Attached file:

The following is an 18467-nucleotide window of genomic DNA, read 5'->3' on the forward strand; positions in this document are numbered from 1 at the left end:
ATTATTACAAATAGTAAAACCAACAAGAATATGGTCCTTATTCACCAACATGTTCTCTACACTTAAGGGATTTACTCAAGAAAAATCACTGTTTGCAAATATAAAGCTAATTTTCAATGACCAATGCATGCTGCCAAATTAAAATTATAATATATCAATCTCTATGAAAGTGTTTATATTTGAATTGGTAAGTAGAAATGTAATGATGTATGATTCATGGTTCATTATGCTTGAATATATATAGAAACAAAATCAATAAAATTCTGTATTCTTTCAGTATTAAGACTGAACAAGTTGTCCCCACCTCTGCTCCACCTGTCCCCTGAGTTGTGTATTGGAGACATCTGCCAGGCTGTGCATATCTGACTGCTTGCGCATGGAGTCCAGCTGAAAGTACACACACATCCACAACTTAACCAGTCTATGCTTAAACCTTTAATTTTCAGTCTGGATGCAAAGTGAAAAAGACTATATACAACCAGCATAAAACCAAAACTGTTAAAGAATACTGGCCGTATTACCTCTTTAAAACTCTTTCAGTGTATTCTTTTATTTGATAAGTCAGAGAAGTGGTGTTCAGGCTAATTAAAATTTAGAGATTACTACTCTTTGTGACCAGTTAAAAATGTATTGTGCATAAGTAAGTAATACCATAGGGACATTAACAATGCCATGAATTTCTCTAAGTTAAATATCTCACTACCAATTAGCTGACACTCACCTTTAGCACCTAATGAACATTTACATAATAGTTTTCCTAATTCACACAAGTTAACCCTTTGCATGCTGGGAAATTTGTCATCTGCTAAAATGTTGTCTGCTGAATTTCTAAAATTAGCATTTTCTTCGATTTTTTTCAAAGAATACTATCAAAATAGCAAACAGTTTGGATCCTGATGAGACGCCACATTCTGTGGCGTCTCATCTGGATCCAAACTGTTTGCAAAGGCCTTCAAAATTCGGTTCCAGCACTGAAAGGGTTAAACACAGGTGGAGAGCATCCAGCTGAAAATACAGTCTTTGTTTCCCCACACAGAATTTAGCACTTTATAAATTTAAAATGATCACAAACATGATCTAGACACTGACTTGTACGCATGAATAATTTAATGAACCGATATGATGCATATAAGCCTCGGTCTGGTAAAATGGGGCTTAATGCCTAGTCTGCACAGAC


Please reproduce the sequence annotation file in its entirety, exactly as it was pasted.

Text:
The following is an 18467-nucleotide window of genomic DNA, read 5'->3' on the forward strand; positions in this document are numbered from 1 at the left end:
ATTATTACAAATAGTAAAACCAACAAGAATATGGTCCTTATTCACCAACATGTTCTCTACACTTAAGGGATTTACTCAAGAAAAATCACTGTTTGCAAATATAAAGCTAATTTTCAATGACCAATGCATGCTGCCAAATTAAAATTATAATATATCAATCTCTATGAAAGTGTTTATATTTGAATTGGTAAGTAGAAATGTAATGATGTATGATTCATGGTTCATTATGCTTGAATATATATAGAAACAAAATCAATAAAATTCTGTATTCTTTCAGTATTAAGACTGAACAAGTTGTCCCCACCTCTGCTCCACCTGTCCCCTGAGTTGTGTATTGGAGACATCTGCCAGGCTGTGCATATCTGACTGCTTGCGCATGGAGTCCAGCTGAAAGTACACACACATCCACAACTTAACCAGTCTATGCTTAAACCTTTAATTTTCAGTCTGGATGCAAAGTGAAAAAGACTATATACAACCAGCATAAAACCAAAACTGTTAAAGAATACTGGCCGTATTACCTCTTTAAAACTCTTTCAGTGTATTCTTTTATTTGATAAGTCAGAGAAGTGGTGTTCAGGCTAATTAAAATTTAGAGATTACTACTCTTTGTGACCAGTTAAAAATGTATTGTGCATAAGTAAGTAATACCATAGGGACATTAACAATGCCATGAATTTCTCTAAGTTAAATATCTCACTACCAATTAGCTGACACTCACCTTTAGCACCTAATGAACATTTACATAATAGTTTTCCTAATTCACACAAGTTAACCCTTTGCATGCTGGGAAATTTGTCATCTGCTAAAATGTTGTCTGCTGAATTTCTAAAATTAGCATTTTCTTCGATTTTTTTCAAAGAATACTATCAAAATAGCAAACAGTTTGGATCCTGATGAGACGCCACATTCTGTGGCGTCTCATCTGGATCCAAACTGTTTGCAAAGGCCTTCAAAATTCGGTTCCAGCACTGAAAGGGTTAAACACAGGTGGAGAGCATCCAGCTGAAAATACAGTCTTTGTTTCCCCACACAGAATTTAGCACTTTATAAATTTAAAATGATCACAAACATGATCTAGACACTGACTTGTACGCATGAATAATTTAATGAACCGATATGATGCATATAAGCCTCGGTCTGGTAAAATGGGGCTTAATGCCTAGTCTGCACAGAC